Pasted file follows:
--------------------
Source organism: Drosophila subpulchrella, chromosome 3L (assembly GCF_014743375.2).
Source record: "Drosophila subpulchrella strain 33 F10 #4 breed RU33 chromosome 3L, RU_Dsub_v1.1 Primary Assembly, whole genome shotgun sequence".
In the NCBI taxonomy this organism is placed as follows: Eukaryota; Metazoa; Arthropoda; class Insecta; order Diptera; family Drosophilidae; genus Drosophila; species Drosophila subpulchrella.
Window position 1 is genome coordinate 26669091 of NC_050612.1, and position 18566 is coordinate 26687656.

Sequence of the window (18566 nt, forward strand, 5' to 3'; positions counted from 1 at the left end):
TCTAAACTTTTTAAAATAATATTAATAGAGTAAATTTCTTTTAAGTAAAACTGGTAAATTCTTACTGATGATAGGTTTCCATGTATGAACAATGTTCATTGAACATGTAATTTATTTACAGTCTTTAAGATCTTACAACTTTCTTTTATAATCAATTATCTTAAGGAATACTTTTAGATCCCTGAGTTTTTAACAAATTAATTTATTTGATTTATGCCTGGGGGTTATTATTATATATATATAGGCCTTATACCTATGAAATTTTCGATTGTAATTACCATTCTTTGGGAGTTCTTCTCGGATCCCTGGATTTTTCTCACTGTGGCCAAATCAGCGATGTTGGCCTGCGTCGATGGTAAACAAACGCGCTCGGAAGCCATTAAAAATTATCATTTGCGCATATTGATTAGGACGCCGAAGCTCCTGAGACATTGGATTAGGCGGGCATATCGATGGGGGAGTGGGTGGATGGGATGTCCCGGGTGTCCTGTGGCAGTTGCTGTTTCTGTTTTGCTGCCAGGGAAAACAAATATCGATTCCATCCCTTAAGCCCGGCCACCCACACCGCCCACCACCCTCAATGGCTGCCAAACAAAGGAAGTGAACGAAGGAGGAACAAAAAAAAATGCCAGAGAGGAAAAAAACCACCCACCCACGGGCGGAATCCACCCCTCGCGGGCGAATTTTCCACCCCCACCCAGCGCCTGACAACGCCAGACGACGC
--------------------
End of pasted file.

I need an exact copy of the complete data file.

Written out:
Source organism: Drosophila subpulchrella, chromosome 3L (assembly GCF_014743375.2).
Source record: "Drosophila subpulchrella strain 33 F10 #4 breed RU33 chromosome 3L, RU_Dsub_v1.1 Primary Assembly, whole genome shotgun sequence".
In the NCBI taxonomy this organism is placed as follows: Eukaryota; Metazoa; Arthropoda; class Insecta; order Diptera; family Drosophilidae; genus Drosophila; species Drosophila subpulchrella.
Window position 1 is genome coordinate 26669091 of NC_050612.1, and position 18566 is coordinate 26687656.

Sequence of the window (18566 nt, forward strand, 5' to 3'; positions counted from 1 at the left end):
TCTAAACTTTTTAAAATAATATTAATAGAGTAAATTTCTTTTAAGTAAAACTGGTAAATTCTTACTGATGATAGGTTTCCATGTATGAACAATGTTCATTGAACATGTAATTTATTTACAGTCTTTAAGATCTTACAACTTTCTTTTATAATCAATTATCTTAAGGAATACTTTTAGATCCCTGAGTTTTTAACAAATTAATTTATTTGATTTATGCCTGGGGGTTATTATTATATATATATAGGCCTTATACCTATGAAATTTTCGATTGTAATTACCATTCTTTGGGAGTTCTTCTCGGATCCCTGGATTTTTCTCACTGTGGCCAAATCAGCGATGTTGGCCTGCGTCGATGGTAAACAAACGCGCTCGGAAGCCATTAAAAATTATCATTTGCGCATATTGATTAGGACGCCGAAGCTCCTGAGACATTGGATTAGGCGGGCATATCGATGGGGGAGTGGGTGGATGGGATGTCCCGGGTGTCCTGTGGCAGTTGCTGTTTCTGTTTTGCTGCCAGGGAAAACAAATATCGATTCCATCCCTTAAGCCCGGCCACCCACACCGCCCACCACCCTCAATGGCTGCCAAACAAAGGAAGTGAACGAAGGAGGAACAAAAAAAAATGCCAGAGAGGAAAAAAACCACCCACCCACGGGCGGAATCCACCCCTCGCGGGCGAATTTTCCACCCCCACCCAGCGCCTGACAACGCCAGACGACGC